Of the thousands of women who participated in the Revolution (such as Nadezhda Konstanti-nova Krupskaya, Yelena Dmitriyevna Stassova, and Klavdia Nikolayeva), many took public, but certainly not leading, roles. Konstantinova was Lenin’s wife. During the Revolution she occasionally spoke at rallies, but she primarily supported her husband. After the Bolshevik seizure of power, Konstantinova became a member of the People’s Commissariat of Education and helped launch training and education programs for women. Likewise, Dmitriyevna’s role during the Revolution was primarily one of providing support at rallies by standing near Lenin, clapping at the appropriate times. Behind the scenes she worked as secretary for the Party Central Committee. Finally, Klavdia Nikolayeva worked for Russia’s first Communist women’s magazine, Kommunistka. Although Nikolayeva did on occasion speak at public events, her work, like that of other leading Communist women, was primarily behind the scenes (Kollontai 1980).
Possibly the most public woman’s voice during the Revolution was that of Alexandra Kollon-tai, a member of the Party Central Committee. Kollontai spoke publicly in support of women in general and about motherhood in particular. Her typical audience consisted of women, however, not the masses who heard Lenin, Trotsky, and other Communist men speak. For example, on November 6, 1917, she delivered a speech to a conference of women on the necessity of protecting motherhood. Ten years later Kollontai wrote, "These theses were then passed on ‘as guidelines’ to the People’s Commissariat for State Welfare and the People’s Commissariat for Labour, which then included the Department of Social Security." Before the end of 1917, Communist leaders issued a declaration ordering the creation of a government bureau dedicated to assessing the needs of women and providing them the necessary support. It was called the Department for the Protection of Mother and Child (Kollontai 1980).
Lenin was supposedly an ardent supporter of women’s importance at home. According to Kol-lontai, Lenin said:
If even the most resolute and courageous fighter on the civil war front returns home and has to listen day after day to the grumbles and complaints of his wife and face in her, as a result of her lack of political consciousness, an opponent to the continuing struggle for Soviet power, the will of even a valiant warrior hardened in battle may weaken, and he who did not surrender to counter-revolution may surrender to his wife and come under her harmful influence. (Kollontai 1980)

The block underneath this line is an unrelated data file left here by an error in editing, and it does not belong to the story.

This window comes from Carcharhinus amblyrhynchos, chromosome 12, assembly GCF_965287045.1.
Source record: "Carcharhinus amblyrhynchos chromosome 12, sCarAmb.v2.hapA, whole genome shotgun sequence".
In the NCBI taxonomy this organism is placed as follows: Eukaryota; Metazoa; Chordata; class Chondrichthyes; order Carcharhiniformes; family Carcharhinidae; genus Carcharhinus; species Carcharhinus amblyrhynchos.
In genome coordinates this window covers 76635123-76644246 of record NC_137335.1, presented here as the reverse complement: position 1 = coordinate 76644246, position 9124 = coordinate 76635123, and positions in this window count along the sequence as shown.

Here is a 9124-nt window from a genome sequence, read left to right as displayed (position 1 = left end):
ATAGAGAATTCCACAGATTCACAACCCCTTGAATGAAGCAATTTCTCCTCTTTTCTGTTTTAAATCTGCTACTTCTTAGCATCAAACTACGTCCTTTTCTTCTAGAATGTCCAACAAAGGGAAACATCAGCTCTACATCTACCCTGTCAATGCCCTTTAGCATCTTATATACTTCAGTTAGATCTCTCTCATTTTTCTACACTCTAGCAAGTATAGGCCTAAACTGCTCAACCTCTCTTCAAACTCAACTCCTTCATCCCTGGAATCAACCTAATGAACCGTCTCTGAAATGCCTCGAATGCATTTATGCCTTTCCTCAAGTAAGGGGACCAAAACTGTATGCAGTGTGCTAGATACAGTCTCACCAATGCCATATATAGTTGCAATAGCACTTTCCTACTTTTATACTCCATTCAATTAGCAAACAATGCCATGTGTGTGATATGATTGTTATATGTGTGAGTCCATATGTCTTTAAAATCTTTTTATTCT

In November 1918, the first authorized women’s congress was held under the new Communist government. Overall, the congress adopted resolutions regarding the centrality of motherhood, family, and home to Russian women and urged the new Communist government to pass legislation to protect women as mothers and wives. This was the beginning of women’s emancipation in Russia. Interestingly enough, Kollontai defined emancipation as the ability to be mothers. In other words, emancipation for this Soviet women’s activist was seen as a social construct, not a political one.
Immediately following the Revolution and in light of the devastation caused by World War I, Communist leaders cut state funding for social services such as schools and day care centers. According to one source, only 1.8 percent of eligible children attended any type of preschool (Goldman 1993, 74). Although the 1918 code provided for gender equality in all aspects of marriage, family, and divorce, the economic realities of Russia immediately after the Revolution were prohibitive for women seeking divorce. According to Wendy Goldman, "High unemployment, low wages, a lack of daycare not only reinforced women’s dependence on the family, they created a sharp contradiction between the harsh reality of life and a legal vision of freedom long promulgated by reformers and socialists".